All the films from all the editions, including those subsequently removed, presently totalling 1167. An easy way of seeing how…
Life, liberty and the pursuit of vengeance.
With the help of a German bounty hunter, a freed slave sets out to rescue his wife from a brutal Mississippi plantation owner.
"Gentlemen, you had my curiousity. But now, you have my attention."
Quentin Tarantino has had my attention since the very first time I saw Pulp Fiction. It was the first film I ever saw where one of the first words that came to mind was masterpiece! It was my first Tarantino, I've seen everything he's directed since and I've been impressed every damn time. In my opinion he simply doesn't make bad films.
So with everything I said in the above paragraph in mind, I went into Django Unchained with very high expectations.
HOLY SHIT! Tarantino not only meets my high expectations of him but he far exceeds them. Simply put he has created another masterpiece that will…
It was only a matter of time before Tarantino tackled the Western directly. His career from the very beginning has openly referenced the genre and the great directors that made their name in it. What surprised me most about Django Unchained, his latest epic revenge fantasy, is that whilst it quite clearly references the likes of Leone, Corbucci and Sollima, as well as obscure and forgotten blaxploitation flicks, it is rarely a slave (if you pardon the pun) to the films it doffs its stetson too. Unlike Kill Bill which was essentially a finely tuned mixtape of homages and pastiches, here the references are background details and in that way this might be Tarantino’s most confident work in over a…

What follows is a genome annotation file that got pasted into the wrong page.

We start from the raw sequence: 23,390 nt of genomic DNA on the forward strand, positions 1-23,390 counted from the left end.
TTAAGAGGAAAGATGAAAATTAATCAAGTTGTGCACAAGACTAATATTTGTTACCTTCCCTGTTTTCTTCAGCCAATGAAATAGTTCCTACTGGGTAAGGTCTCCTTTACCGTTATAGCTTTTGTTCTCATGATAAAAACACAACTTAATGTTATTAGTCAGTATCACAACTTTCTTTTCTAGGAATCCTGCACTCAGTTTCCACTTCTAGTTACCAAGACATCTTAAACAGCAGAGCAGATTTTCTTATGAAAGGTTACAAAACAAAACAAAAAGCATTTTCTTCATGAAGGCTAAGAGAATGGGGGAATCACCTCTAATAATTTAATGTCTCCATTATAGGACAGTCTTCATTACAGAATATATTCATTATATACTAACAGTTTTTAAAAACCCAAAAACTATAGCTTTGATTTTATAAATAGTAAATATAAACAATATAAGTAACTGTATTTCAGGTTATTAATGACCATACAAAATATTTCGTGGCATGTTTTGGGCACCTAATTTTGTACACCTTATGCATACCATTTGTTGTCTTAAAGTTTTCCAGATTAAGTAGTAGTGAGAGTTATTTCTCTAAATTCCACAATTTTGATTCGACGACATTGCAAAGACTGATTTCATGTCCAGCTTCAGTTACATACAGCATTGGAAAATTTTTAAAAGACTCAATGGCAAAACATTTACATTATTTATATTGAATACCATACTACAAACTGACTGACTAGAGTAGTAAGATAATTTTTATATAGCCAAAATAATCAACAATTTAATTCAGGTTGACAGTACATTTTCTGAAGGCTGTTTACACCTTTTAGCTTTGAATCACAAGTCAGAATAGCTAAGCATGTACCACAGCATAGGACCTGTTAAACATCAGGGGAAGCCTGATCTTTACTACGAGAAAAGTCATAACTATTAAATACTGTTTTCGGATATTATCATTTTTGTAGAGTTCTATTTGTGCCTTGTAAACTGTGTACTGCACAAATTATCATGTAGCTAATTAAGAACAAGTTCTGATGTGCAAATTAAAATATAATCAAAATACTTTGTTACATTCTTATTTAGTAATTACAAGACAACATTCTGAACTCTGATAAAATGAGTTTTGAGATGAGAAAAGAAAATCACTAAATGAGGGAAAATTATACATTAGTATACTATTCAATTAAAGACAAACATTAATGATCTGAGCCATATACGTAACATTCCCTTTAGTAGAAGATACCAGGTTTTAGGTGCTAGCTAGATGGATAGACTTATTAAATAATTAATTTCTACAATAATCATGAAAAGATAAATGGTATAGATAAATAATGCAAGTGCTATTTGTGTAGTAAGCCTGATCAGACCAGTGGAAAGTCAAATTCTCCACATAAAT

It's not you, Django, it's me. At least I think it is.
First off, I do not like Westerns. At all. I had my hopes pinned on Mr. Tarantino to save the genre for me, but I'm afraid he didn't. Second, I love Tarantino. I have seen all his films and while not all his films are masterpieces, there are some true gems there. I also have no problems with the 'Tarantino universe' and his self-referential, homage/collage style. It works for me. And the ironic thing is that it is exactly that that seems to be this film's biggest flaw. More on that later, first the good bits.